ANZ employs various security measures to ensure that your transactions and personal information are protected. However, you can also play a big part in protecting your banking and personal information.
To help you, we have developed a number of tips and hints covering the areas of:
Phishing is a scam where hackers 'fish' for your personal details by using hoax emails claiming to be from financial institutions. This method continues to be favoured by online thieves.
Emails claiming to be from banks are often generated overseas and are sent in bulk. The email asks the recipient to provide sensitive information such as their User ID, password, Customer Registration Number or PIN by providing a link leading to a legitimate-looking website, enabling thieves to gather the details for later fraudulent use.
If you receive an email requesting you to re-register or re-enter sensitive details, delete it immediately and notify us by contacting to 24-hour ANZ Call Centre.
You can minimise your risk of becoming a Phishing scam victim by:
- Typing www.anz.co.id into your Internet browser to log on to ANZ online services.
- Treating all emails requesting personal log on information such as username or password with extreme caution.
- Immediately deleting emails of unknown origins, no matter how innocent or provocative the subject headings sound.
- Changing your ANZ online services password on a regular basis.
- Keeping your security software up-to-date and performing regular scans of your computer.
Remember that authentic ANZ emails will not request personal details or log on information.
Spyware and adware
Spyware is a type of software that secretly collects user information while on the Internet.
Adware is a type of spyware used by marketers to track Internet user’s habits and interests for the purpose of customising future advertising material. Adware can monitor information such as the types of sites visited, articles read or the types of pop-ups and banners the user clicks on. The information is then used to customise future advertisements directed to the user, or can be sold to a third party for the same purpose.
There are products available that can help you detect, monitor and remove spyware from your computer. Many security software suites come standard with spyware detection and removal features.
You can minimise your chances of unintentionally downloading spyware onto your computer by:
- Being wary of banners, ads and pop-ups while surfing the Internet, and not clicking on them no matter how enticing they may appear.
- Reviewing terms and conditions when you install free programs or subscribe to services from the Internet.
- Using up-to-date anti-spyware programs to regularly scan your computer.
Viruses and worms
A computer virus is software that attaches itself to another program. Similar to a biological virus, it must attach itself to another program to survive and reproduce. Unlike Trojans, which are self-sufficient programs, viruses can only run if the infected program is running. While active, the virus attempts to reproduce and attach itself to other programs. This can tie up resources such as disk space and memory, causing problems on any computer.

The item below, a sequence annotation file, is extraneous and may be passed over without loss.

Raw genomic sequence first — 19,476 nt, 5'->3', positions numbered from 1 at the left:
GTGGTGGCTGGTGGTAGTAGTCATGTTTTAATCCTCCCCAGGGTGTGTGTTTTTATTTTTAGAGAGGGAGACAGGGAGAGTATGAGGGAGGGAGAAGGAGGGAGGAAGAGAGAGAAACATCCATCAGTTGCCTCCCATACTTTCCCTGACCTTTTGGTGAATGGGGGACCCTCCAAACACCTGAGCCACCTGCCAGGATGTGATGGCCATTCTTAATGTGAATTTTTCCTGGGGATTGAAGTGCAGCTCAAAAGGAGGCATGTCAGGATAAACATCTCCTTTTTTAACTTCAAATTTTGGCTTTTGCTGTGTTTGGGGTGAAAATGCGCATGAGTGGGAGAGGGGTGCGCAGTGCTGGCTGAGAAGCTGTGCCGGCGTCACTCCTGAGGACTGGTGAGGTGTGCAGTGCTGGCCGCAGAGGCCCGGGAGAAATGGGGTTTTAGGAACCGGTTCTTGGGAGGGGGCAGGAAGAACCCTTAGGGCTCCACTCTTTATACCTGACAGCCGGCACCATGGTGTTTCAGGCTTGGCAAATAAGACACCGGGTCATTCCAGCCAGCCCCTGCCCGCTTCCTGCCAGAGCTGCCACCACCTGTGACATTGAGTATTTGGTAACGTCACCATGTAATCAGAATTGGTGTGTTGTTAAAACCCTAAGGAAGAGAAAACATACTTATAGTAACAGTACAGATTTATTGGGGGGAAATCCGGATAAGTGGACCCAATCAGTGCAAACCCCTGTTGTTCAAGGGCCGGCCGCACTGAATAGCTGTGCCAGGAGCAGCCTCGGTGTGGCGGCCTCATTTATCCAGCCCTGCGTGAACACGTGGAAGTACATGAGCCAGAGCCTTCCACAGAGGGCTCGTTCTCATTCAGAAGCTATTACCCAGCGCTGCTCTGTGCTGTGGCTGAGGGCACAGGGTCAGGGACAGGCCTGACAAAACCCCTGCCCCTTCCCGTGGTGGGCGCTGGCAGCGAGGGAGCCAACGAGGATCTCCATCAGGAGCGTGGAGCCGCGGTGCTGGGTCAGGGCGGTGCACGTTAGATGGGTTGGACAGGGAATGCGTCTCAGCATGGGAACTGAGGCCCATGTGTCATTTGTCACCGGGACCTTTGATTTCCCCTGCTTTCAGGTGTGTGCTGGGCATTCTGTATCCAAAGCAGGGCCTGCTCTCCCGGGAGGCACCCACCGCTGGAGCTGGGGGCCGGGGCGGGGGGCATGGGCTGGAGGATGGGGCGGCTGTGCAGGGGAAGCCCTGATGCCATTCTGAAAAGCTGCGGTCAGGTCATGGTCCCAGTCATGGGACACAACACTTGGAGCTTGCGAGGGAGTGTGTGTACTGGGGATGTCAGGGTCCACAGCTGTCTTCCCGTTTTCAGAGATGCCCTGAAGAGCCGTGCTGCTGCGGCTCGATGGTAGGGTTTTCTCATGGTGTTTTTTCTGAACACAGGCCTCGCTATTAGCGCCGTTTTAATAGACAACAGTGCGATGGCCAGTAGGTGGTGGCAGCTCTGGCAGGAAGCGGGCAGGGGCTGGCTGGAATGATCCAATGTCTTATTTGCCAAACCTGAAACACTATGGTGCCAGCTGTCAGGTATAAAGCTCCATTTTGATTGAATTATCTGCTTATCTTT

An email virus is the latest type of computer virus. It is transported through email messages and usually replicates by automatically distributing itself out to all contacts in the infected email address book.
A worm is similar to a virus. It exploits computers in a network that contain security holes. Once a security hole is found, the worm will attempt to replicate itself from computer to computer. Like viruses, worms can be equally destructive.
You can increase your chances of ensuring your computer is free from worms and viruses by:
- Installing anti-virus software and keeping it updated.
- Regularly checking for and installing security patches for your operating system.
- Not accepting email attachments from unknown sources.
- Installing software from trusted sources only.
A Trojan is a destructive program that pretends to be a harmless application. Unlike viruses, Trojans do not replicate themselves and do not need a host program to attach to.
Today's computer users often accept Trojan horses onto their computers, believing that the program is harmless or even helpful. Some Trojans will claim to rid the computer of viruses or other harmful applications, but instead introduce viruses and leave it vulnerable to attacks by hackers.
You can minimise your chances of unintentionally downloading Trojans by:
- Not opening emails or accepting attachments from unknown sources.
- Installing software from trusted sources only.
- Not clicking on links within emails from unknown sources.
- Regularly scanning your computer for Trojans and other malicious programs with up-to-date anti-virus software.
- Using a firewall to limit unauthorised traffic to and from your computer while connected to the Internet.
- Downloading and installing security patches for your operating system as soon as it is available.
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